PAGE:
• [KB6NU] RATPAC presentation: Helping People Have Fun with Amateur Radio

    From KB6NU via rec.radio.amateur.moderat@21:1/5 to All on Sun Oct 17 13:56:37 2021
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    KB6NU's Ham Radio Blog

    RATPAC presentation: Helping People Have Fun with Amateur Radio

    Posted: 17 Oct 2021 08:16 AM PDT http://feedproxy.google.com/~r/kb6nu/tVpu/~3/sBtnnnEE7Bc/?utm_source=feedburner&utm_medium=email

    Last Wednesday, I gave this presentation to the Radio Amateur Training
    Planning and Activities Committee, also known as RATPAC. RATPAC hosts Zoom presentations twice-a-week. On Wednesdays, the presentations are on general amateur radio topics, and on Thursdays, the presentations are on amateur
    radio emergency communications.

    The thrust of my talk was how to be a better mentor for newcomers to
    amateur radio. In amateur radio circles, we commonly call this Elmering,
    but I think that we have possibly outgrown that term. The main points in my talk are:

    Be enthusiastic about ALL of amateur radio.
    Make yourself available.
    Show, dont tell
    Teach AND learn

    I also have a slide that includes a number of small things that you can do
    that mean a lot to newcomers and a list of resources. Click here to get all the slides.

    The post RATPAC presentation: Helping People Have Fun with Amateur Radio appeared first on KB6NUs Ham Radio Blog.

    Getting hooked up to Reverse Beacon

    Posted: 16 Oct 2021 12:23 PM PDT http://feedproxy.google.com/~r/kb6nu/tVpu/~3/Bm6eUKXerG8/?utm_source=feedburner&utm_medium=email

    I love the Reverse Beacon Network (RBN) and have often thought about
    becoming one of the spotters in order to give something back. One of the
    things holding me back was that I needed to install CW Skimmer. Last
    December, I tried to get CW Skimmer working with my Flex 6400.
    Unfortunately, I wasn’t successful, and being both impatient and ambivalent about paying $75 for the program, I gave up on it after a little while.

    A couple of weeks ago, I decided to try it again. This time, after
    consulting the Flex Radio Community Forum, I was successful. The trick
    getting a program called Slice Master 6000, which configures and launches
    third party applications, such as CW Skimmer, GRITTY, WSJT-X, and flDigi, automatically. (By the way, it’s called Slice Master because Flex refers to their receivers as “slices.”)

    With that program up and running, the next step—and it turned out to be a bigggg step—was to connect CW Skimmer to RBN. The first thing that you have to do is to find the right version of a program called Aggregator. Unfortunately, there are links on the RBN website to version 4.4, and thats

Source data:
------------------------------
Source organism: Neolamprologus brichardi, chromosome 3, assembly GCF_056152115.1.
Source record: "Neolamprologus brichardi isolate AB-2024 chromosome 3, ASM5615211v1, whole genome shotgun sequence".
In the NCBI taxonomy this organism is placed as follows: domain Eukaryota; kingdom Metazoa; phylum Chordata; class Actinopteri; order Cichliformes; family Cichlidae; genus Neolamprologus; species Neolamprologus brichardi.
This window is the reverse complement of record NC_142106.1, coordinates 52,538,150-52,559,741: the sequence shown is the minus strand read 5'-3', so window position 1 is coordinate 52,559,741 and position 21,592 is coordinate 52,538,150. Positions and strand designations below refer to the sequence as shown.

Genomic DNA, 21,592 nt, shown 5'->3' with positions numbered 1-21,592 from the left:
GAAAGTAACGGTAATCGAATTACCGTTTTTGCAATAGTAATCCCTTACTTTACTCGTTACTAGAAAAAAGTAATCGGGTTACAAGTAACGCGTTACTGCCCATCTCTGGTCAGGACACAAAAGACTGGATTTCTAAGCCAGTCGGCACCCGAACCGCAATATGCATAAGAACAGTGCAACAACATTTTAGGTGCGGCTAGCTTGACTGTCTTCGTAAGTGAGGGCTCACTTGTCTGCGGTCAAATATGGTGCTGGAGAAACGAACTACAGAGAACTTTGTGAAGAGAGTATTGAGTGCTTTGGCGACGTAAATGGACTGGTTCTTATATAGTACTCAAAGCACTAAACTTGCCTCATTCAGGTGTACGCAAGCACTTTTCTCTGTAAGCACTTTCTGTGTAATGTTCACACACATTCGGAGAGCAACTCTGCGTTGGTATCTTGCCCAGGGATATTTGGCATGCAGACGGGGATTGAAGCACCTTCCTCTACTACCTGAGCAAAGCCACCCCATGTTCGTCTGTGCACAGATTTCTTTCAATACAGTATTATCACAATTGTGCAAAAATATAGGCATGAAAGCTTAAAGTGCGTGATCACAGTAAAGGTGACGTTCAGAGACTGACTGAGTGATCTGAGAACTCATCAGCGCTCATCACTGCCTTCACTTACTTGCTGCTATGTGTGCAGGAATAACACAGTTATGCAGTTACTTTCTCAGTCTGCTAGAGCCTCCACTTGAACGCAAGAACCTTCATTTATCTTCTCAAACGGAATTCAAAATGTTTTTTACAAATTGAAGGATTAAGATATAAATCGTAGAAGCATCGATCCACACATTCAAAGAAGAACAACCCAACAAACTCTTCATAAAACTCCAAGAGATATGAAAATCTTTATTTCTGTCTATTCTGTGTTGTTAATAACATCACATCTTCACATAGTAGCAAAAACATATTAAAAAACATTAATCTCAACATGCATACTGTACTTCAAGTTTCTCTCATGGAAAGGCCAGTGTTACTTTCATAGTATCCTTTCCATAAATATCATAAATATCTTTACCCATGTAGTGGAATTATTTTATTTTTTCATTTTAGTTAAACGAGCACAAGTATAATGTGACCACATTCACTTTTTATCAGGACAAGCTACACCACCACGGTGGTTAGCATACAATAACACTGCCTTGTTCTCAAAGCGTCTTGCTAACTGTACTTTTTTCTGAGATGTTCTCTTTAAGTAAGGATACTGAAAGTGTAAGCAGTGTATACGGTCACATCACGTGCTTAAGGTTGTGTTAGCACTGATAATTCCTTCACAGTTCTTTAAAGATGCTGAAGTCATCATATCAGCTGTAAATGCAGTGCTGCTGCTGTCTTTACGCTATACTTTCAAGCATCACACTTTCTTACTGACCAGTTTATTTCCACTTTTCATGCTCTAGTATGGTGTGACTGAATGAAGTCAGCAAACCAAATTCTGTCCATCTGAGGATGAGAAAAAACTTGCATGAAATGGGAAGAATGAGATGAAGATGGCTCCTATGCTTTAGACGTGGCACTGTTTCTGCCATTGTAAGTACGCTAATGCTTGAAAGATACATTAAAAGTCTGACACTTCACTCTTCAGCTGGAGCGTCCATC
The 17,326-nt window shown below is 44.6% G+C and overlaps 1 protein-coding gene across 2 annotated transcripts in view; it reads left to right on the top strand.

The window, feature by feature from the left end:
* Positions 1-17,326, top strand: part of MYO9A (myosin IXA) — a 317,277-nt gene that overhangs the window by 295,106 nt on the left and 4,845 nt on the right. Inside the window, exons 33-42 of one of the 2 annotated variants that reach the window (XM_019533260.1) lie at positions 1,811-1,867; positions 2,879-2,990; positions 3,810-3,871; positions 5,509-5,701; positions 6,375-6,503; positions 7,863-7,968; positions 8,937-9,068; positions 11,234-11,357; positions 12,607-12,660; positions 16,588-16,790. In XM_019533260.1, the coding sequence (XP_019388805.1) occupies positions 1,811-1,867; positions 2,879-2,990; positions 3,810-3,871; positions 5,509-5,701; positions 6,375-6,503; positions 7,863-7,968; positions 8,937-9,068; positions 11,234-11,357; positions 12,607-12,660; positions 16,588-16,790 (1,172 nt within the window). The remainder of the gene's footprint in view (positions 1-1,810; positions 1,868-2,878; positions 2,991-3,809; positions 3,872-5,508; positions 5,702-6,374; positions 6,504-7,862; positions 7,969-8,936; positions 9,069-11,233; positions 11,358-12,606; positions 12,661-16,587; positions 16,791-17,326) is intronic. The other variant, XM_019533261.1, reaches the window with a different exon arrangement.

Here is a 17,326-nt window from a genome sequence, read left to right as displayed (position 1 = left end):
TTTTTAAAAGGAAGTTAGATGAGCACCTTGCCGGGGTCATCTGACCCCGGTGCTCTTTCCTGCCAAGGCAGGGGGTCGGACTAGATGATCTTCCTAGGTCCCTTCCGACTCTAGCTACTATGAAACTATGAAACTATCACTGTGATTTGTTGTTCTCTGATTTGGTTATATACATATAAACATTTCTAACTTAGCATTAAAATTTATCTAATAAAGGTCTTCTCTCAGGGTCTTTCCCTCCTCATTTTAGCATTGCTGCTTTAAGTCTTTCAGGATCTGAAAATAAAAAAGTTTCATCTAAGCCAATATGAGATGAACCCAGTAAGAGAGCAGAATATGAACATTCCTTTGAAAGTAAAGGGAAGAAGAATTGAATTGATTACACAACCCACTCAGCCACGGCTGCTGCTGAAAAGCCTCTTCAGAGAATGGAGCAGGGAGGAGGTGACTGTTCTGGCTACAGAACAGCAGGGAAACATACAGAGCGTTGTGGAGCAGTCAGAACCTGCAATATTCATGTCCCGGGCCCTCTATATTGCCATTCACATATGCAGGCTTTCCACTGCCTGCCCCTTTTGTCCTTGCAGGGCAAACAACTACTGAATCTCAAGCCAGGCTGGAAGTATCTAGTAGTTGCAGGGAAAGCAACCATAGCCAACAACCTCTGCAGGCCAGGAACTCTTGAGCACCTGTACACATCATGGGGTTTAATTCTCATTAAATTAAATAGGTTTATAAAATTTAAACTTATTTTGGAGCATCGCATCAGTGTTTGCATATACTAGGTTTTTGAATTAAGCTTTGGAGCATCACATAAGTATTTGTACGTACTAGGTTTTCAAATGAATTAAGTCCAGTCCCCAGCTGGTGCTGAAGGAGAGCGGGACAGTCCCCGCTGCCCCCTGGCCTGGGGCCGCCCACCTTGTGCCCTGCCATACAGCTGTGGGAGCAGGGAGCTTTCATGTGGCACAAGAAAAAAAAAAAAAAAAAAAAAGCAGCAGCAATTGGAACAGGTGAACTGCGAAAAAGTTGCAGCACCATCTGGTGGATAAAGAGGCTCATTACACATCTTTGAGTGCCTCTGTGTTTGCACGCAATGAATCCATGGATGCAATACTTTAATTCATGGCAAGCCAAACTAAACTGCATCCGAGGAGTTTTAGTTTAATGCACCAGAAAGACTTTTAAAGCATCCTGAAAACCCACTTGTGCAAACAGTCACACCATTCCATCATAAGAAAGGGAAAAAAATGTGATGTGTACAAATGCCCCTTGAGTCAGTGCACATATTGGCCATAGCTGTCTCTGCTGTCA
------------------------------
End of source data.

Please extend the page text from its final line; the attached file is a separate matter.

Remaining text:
the version I first downloaded and installed. So, of course, that didnt

    The version that you want is version 6.3. Honestly, Ive forgotten how I
    found the right version, but you can find it at http://www.reversebeacon.net/pages/Aggregator+34.

    After installing version 6.3, I was able to get Aggregator to connect to
    and collect spots from CW Skimmer, but it still wasnt connecting to RBN for some reason. Googling around, I found the RBN-OPS groups.io mailing list. I asked for some help there, and after checking some of the obvious things,
    one of the fellows volunteered to actually log in remotely to my computer
    and get it all sorted out.

    We spent nearly two hours debugging the problem, and honestly, Im not sure
    what all he did, but its now up and running. At this point, Im only
    spotting on one band at a time, and only when Im not operating, but at
    least Im giving something back to RBN.

    Its been quite interesting to watch the spots. Heres a screen shot from a couple of mornings ago:

    Im not sure the ZM1A spot is for real. I just didnt have enough time to run down there and try to work him. It is very interesting, though, to see how propagation changes throughout the day.

    One thing that I found out is that many, if not most of the spotters are
    using Red Pitaya SDRs and not regular amateur radio transceivers. The Red Pitayas have an incredible bandwidth, and thats why you see so many of the spotters providing spots on so many bands.

    When my helper found out that I was using a Flex to provide the spots, he
    made it sound as though my single-band or dual-band spots werent going to
    be all that useful. It may not be as useful to the network as all the other spotters, but it certainly is interesting to me.

    He also bristled when I suggested that the Aggregator documentation could
    be improved and that there might be more RBN spotters if the documentation
    was better. His position was that the really serious folks would persist
    and get it up and running. Im not so sure about that. I think a lot of
    people give up when they encounter poor documentation.

    Anyway, looking to the future, I think my next step is to be setting up my
    Flex 6400 to listen on two bands and send those spots in. After that, I may think about getting a Red Pitaya to become a more comprehensive spotter.
    The Red Pitayas cost $500, though, so its not an insignificant investment.

    You can see  my spots by searching for KB6NU-1 into the spotter callsign
    box on http://beta.reversebeacon.net/main.php.

    The post Getting hooked up to Reverse Beacon appeared first on KB6NUs Ham
    Radio Blog.

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